At the end of Friday is the Free Communication session, ‘CKD risk and progression’, chaired by Ivan Rychlik, Czech Republic and Peter Stenvinkel, Sweden. The talk of interest by Fernando Caravaca-Fontan, Spain, reports a study of the relationship between hyperkalaemia and clinical outcomes such as mortality and hospitalisation in non-dialysis dependent patients [FO062].

Posters of interest on Friday include:

  • FP071 presents results of an open-label, Phase III trial of sodium zirconium cyclosilicate for the treatment of hyperkalaemia for up to 12 months
  • FP102 compares the effects of patiromer on serum potassium levels in hyperkalaemic patients with and without obesity using pooled data from three clinical trials

Several other posters cover the epidemiology of hyperkalaemia:

  • FP337 examines RAASi dosing patterns and association with hyperkalaemia in the UK
  • FP341 looks at quantifying the mortality risk associated with elevated potassium over time, as well as correcting for confounders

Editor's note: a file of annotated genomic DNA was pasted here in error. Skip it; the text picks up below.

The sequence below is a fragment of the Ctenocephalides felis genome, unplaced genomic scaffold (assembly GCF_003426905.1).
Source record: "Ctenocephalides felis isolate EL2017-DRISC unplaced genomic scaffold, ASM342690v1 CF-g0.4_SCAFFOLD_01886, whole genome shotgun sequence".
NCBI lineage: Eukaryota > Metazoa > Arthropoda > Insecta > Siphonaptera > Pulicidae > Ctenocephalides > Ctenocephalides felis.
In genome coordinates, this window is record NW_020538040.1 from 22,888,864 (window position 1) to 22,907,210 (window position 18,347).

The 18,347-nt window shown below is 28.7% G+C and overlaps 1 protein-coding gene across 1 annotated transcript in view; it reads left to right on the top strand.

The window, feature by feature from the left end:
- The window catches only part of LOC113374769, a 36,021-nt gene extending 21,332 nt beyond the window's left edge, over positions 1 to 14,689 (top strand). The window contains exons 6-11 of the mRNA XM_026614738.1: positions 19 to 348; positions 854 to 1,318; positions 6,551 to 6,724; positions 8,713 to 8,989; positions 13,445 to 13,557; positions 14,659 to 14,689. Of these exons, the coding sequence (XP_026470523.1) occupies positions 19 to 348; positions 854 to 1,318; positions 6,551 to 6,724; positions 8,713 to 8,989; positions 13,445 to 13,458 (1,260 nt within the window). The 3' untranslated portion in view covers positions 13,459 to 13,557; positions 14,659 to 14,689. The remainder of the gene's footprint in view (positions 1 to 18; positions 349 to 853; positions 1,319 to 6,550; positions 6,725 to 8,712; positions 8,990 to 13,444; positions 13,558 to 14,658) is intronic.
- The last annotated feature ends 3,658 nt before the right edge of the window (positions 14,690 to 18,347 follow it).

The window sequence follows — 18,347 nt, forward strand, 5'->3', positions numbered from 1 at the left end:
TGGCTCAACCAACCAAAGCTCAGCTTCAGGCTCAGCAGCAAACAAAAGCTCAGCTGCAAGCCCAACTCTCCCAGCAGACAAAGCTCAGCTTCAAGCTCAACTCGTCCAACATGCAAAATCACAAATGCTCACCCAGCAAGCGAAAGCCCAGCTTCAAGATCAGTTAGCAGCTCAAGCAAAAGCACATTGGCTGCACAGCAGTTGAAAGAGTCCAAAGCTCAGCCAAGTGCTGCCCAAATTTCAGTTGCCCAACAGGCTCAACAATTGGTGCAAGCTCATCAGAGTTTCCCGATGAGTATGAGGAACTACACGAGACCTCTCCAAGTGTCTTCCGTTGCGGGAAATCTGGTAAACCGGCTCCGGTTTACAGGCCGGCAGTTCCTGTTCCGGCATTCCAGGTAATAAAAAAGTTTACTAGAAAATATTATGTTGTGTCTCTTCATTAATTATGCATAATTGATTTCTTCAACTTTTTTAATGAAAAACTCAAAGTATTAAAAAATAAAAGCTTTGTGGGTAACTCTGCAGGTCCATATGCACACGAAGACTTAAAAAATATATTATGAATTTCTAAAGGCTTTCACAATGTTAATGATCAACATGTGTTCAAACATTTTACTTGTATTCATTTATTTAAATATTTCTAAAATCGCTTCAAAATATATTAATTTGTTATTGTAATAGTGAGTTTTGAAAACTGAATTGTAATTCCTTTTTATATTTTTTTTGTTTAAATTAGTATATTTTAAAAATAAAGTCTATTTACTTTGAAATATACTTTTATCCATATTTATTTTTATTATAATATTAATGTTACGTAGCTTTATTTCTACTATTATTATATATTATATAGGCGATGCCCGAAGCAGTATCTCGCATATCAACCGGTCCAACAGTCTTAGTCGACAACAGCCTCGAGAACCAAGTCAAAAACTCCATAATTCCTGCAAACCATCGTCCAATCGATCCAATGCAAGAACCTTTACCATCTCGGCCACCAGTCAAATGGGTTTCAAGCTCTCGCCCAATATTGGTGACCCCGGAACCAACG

• FP364 presents analysis of the management of recurrent hyperkalaemic events in patients across Europe, including active treatment and RAASi use
  • FP371 reports the incidence and recurrence of hyperkalaemia in CKD stage 3+ patients in the UK, and the increased length-of-stay and mortality following hospitalisation

Saturday, May 26th

Starting the day is the early morning symposium, ‘Challenges in CKD’, which will include a presentation entitled ‘Milestones in hyperkalemia therapy or just an innovation?’ by Ziad Massy, France.

The Free Communication symposium, ‘CKD Epidemiology’ contains two talks of interest:SaO023 evaluates the hypothesis that CKD progression adapts to provide tolerance of high levels of potassium; while SaO024 looks at the association between hyperkalaemia and use of mineralocorticoid receptor antagonists in the CKD population of Stockholm.